Tuesday, December 4, 2012

What they miss




This is a picture of my son-in-law, Jason, taken on the night he deployed to Afghanistan last spring. He is holding his then six year-old daughter, Lexi. Jason was leaving for his third Afghanistan deployment.

Tonight or tomorrow, there will be a similar photo, I hope, but this one will be of an arrival home, not of a farewell.

This past year, while Jason was away training and then deployed, my husband and I spent a lot of time in Jason's home, helping to look after his lovely daughter. The experience made me painfully aware of what our military men and women miss while they are away, working long, dangerous hours in service to our country. 

Here is just a small sample:

Jason missed seeing Lexi learn to ride a bike.

He was away when she lost her first tooth.

He wasn't  able to attend her first dance recital.
He didn't get to share those magic first moments when Lexi truly fell in love with reading and good books.
 
Jason couldn't attend Lexi's kindergarten awards assembly, couldn't take her to her first swimming lessons, or celebrate at her 7th birthday party .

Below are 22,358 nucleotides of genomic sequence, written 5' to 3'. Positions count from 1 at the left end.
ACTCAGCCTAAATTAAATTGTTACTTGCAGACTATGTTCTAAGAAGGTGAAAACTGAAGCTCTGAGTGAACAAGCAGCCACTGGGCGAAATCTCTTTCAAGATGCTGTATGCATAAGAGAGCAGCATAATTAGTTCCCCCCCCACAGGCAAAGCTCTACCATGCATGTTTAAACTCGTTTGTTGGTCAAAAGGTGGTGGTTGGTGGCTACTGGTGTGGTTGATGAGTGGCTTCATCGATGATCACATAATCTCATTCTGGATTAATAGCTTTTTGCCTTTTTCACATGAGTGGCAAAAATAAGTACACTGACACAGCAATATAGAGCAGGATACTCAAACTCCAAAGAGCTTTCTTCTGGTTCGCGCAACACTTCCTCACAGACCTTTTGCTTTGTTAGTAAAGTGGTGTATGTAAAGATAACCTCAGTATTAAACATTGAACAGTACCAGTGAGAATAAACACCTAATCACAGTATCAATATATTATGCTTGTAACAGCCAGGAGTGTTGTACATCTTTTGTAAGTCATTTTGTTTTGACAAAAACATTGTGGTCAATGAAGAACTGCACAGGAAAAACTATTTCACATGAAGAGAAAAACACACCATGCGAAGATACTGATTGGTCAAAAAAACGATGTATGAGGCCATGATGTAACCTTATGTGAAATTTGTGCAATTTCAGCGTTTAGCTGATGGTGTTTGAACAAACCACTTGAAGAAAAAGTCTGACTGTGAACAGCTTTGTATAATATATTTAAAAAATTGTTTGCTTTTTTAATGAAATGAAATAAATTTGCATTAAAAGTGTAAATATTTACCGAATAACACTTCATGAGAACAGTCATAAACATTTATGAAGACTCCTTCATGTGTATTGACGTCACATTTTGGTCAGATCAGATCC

Recently, I said to my daughter that I felt for her, for how tough it has been this past year to be on her own a lot, essentially a single mom with a busy army work schedule of her own. (Even at home, an army work day is a long one; she leaves the house by 5:10 a.m. for early morning physical training.)
 
But Molly's response was this: That no matter how hard it had been for her, it didn't come close to being as hard as what a deployed soldier in a war zone was going through on a daily basis.
 
Well, with luck, Jason will be back tonight. There will be many more "firsts" ahead for Lexi and Jason will be there to share them.
 
Still, in my opinion, the price of repeated deployments is high, even for those who come home physically unharmed. Each time that I was the one to see Lexi win an award or learn something new, I felt like a thief, like I was stealing something special that could never be given back.
 
Welcome home, Jason. You won't be seeing me for quite a while. I figure that the best gift a mother-in-law can offer at this time is her complete absence. But hey, don't forget to send pictures of those new Lexi milestones that are going to be coming along. You know, the ones that you're going to be there for from now on.
 
Love you guys!
 
 
 
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